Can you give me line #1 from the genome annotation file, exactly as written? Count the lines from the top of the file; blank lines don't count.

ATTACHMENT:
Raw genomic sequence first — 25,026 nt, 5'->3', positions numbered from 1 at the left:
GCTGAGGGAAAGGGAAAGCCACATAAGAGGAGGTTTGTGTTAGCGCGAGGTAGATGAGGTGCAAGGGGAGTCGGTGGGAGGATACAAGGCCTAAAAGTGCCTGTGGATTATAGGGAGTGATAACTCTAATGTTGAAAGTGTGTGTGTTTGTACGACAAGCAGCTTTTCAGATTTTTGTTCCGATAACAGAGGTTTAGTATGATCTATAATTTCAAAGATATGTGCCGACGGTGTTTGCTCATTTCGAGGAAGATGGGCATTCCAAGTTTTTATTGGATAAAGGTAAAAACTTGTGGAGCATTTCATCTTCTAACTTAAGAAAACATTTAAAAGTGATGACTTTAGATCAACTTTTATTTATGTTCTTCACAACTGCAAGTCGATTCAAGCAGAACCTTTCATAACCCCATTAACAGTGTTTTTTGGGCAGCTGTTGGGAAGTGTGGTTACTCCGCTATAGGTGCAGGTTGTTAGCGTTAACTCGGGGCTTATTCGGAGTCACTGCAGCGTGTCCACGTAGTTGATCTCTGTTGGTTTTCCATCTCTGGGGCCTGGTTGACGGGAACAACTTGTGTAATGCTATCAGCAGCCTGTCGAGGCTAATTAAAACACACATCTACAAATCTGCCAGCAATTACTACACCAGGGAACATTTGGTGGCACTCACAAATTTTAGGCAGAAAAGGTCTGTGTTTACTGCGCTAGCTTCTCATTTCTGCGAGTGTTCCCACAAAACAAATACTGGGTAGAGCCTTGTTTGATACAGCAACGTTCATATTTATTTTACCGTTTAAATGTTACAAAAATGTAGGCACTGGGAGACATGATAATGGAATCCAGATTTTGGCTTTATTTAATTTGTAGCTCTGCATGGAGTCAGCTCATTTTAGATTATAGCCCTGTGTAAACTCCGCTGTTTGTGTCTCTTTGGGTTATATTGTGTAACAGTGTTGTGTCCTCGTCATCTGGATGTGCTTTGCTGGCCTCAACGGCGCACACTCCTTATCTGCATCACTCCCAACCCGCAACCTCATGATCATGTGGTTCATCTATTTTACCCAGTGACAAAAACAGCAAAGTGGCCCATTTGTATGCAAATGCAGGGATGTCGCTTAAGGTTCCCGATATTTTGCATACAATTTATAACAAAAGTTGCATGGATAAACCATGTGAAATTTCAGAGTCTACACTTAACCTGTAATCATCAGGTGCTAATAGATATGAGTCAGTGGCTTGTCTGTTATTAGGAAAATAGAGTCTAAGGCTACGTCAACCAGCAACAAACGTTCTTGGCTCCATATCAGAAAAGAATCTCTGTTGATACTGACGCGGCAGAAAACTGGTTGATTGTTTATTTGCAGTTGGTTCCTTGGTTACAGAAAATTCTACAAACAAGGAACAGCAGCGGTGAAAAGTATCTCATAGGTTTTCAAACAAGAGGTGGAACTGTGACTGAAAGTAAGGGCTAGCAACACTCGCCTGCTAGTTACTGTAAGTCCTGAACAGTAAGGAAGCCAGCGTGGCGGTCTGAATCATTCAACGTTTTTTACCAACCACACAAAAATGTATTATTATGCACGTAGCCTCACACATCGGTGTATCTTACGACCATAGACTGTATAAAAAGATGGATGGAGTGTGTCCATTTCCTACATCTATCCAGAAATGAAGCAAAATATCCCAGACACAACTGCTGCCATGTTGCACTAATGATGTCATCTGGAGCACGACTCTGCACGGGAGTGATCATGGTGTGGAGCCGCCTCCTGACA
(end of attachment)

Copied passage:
Raw genomic sequence first — 25,026 nt, 5'->3', positions numbered from 1 at the left: